With the diagnosis, the deceased is the sixth tertiary MERS infection case in the country, and the first death among them. He had been staying at the facility since May 9 for pneumonia, and shared a six-person hospital room with the 16th confirmed patient from May 28 to 30.
The number of MERS cases in South Korea therefore reached 36 as of Thursday evening. More than 1,600 -- an increase from 1,364 on Wednesday -- have been quarantined for possible infection. Over 600 people are considered as suspected patients.
Also on the same day, the Republic of Korea Air Force announced that one of its chief master sergeants has tested positive for MERS infection in an initial test at a military medical facility. The officer underwent another set of tests to finally be recognized as a MERS patient by the Health Ministry’s Center of Disease Control.
If confirmed, it would be the first MERS case in the Korean military.
Following the announcement, 91 soldiers and civilians working at the Osan Air Base in Pyeongtaek, Gyeonggi Province, were quarantined. The sergeant is currently asymptomatic, according to military authorities. The base is located near a United States Air Force base.
The officer had been hospitalized with a fracture at a civilian facility where the first confirmed MERS patient had stayed, before returning for duty.
Among the five newly confirmed patients, one of them has been identified as a health care professional at a large general hospital in southern Seoul. The 38-year-old treated the 14th patient on May 27, and began showing symptoms May 29. He was officially diagnosed on Thursday. Health authorities said the doctor hasn’t come in to work since May 29 and did not treat any patients since then.
As of Thursday, 28 out of 35 confirmed patients had all been infected at the same facility, which is the second of the four hospitals the first patient stayed at prior to his May 20 diagnosis. He stayed there from May 15 to 17. Up until Wednesday, the Health Ministry had been claiming that the first patient was the sole spreader of the disease in the facility, meaning all 28 of them were infected by the 68-year-old only, not by each other.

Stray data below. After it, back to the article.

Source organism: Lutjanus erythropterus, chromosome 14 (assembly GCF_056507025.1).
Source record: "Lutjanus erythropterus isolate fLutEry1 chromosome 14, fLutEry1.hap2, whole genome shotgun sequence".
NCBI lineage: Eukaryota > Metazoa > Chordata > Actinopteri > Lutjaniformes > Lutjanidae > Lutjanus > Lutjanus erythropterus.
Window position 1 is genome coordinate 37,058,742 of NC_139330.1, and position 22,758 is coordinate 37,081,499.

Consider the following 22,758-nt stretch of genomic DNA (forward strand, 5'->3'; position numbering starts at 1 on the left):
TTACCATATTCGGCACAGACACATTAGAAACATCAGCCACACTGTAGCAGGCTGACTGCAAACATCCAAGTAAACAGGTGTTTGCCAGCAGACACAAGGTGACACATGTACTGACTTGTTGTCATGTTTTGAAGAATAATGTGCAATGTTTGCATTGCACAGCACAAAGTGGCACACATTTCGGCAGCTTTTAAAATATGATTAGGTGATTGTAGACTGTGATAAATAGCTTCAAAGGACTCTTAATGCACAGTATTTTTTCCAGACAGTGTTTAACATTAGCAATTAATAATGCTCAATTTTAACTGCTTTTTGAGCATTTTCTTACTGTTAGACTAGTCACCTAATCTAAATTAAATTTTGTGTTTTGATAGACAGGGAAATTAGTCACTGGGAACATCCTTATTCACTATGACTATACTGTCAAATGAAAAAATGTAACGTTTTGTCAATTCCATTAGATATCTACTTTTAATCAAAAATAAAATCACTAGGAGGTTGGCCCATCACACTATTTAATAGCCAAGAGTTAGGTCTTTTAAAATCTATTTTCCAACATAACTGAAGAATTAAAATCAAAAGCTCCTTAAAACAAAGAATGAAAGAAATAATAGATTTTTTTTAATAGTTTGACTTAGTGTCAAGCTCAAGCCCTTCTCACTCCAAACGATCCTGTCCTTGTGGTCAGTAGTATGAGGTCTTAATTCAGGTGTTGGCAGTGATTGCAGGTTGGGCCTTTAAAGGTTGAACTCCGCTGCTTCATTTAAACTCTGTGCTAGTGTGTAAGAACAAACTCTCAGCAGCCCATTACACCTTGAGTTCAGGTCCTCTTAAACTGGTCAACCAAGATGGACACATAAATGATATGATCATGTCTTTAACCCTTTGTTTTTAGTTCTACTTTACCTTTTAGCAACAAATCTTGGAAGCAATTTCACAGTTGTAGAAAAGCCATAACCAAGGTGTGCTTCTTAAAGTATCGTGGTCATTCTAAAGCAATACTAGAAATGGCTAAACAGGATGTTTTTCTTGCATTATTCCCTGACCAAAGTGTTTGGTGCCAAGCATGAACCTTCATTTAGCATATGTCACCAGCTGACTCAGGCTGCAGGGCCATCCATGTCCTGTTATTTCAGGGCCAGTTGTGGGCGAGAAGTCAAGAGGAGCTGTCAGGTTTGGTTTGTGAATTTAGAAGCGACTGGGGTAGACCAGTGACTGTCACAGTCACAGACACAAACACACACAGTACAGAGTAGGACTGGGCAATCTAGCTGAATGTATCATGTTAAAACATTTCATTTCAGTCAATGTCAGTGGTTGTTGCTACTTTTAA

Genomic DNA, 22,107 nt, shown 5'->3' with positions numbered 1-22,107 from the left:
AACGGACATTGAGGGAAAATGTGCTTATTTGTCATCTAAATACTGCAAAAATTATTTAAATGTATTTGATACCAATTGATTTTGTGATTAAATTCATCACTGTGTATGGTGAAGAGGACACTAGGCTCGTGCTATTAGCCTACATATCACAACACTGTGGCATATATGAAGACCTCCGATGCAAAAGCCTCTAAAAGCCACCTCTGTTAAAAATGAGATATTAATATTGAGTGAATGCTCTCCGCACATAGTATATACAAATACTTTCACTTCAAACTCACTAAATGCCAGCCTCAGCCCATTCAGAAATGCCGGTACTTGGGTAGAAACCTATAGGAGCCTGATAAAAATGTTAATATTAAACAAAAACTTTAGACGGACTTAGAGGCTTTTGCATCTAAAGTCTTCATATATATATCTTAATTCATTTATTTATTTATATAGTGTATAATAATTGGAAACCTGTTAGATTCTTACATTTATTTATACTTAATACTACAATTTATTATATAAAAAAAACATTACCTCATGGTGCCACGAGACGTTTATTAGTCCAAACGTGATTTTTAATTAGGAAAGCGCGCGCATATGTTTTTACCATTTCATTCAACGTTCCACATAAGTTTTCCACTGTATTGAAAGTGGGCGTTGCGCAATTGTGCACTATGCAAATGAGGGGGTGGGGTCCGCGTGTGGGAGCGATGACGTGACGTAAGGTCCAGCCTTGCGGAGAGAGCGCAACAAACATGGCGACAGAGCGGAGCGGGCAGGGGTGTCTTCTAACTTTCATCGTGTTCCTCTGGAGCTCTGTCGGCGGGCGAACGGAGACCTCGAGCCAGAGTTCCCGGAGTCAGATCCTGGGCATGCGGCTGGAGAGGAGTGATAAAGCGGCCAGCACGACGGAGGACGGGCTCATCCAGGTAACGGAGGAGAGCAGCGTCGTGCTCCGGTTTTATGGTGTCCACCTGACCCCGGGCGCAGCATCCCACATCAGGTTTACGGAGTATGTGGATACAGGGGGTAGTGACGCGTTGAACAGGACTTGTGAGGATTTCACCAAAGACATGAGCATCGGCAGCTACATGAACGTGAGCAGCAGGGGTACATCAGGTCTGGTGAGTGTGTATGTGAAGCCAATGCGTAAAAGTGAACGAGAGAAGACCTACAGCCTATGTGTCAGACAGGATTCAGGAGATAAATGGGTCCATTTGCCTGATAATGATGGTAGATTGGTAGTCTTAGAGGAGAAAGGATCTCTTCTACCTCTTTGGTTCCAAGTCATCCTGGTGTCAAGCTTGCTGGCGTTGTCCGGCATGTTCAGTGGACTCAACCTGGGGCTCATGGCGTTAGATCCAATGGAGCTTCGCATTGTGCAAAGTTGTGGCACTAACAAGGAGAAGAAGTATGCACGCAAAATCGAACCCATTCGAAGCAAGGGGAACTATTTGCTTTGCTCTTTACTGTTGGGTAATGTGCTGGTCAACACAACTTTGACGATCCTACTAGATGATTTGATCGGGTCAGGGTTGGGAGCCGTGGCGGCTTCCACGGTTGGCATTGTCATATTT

Yet Thursday, Kwon Jun-wook, a senior Health Ministry official leading an emergency task force team, said there is a possibility that tertiary infection cases may have already occurred at the facility from May 18 until May 29, the day the hospital was temporarily shut down. During this period, the first patient was not present in the facility.
“We acknowledge that what took place at this specific facility is very unusual,” Kwon told reporters. “We have been studying the cases that occurred in the facility very thoroughly and plan to take necessary action accordingly.”
Questions have been raised over the particular hospital’s sanitary conditions as well as sterilization practices. The hospital, which houses about 400 beds, opened in Pyeongtaek, Gyeonggi Province, in February. The building is reportedly less than a year old.
While the number of cases keeps growing, the Health Ministry is currently investigating if the virus has mutated in Korea and became more contagious. The investigation results are to be released on Friday at the earliest.
The average age of all 35 confirmed patients is 54, yet the largest number of them -- 34.5 percent -- are in their 40s. Among them, 17 were infected while being treated as inpatients at medical facilities, while 12 contracted the virus while either treating or visiting patients at hospitals. The disease has killed three people since the first case was confirmed on May 20. With the newly confirmed death on Thursday, the fatality rate rose 8.3 percent from the initial 5.7 percent. Currently, three patients have almost fully recovered.
As of Thursday afternoon, more than 900 schools and kindergartens have decided to cancel classes to prevent possible infection among school children.
Following the outbreak, the World Health Organization announced Korea could expect further cases of MERS, mainly because the first patient visited four facilities prior to his diagnosis and exposed a number of patients, hospital visitors and medical staff.
“The occurrence of such a large outbreak outside the Middle East is a new development, as is the exportation of the disease to a third country,” said the WHO in a statement Wednesday.
“Consistent application of adequate measures for infection prevention and control has halted other large clusters of cases associated with health care facilities. WHO recommends that droplet precautions be added to standard measures when providing care to patients with symptoms of acute respiratory infections.”
By Claire Lee (firstname.lastname@example.org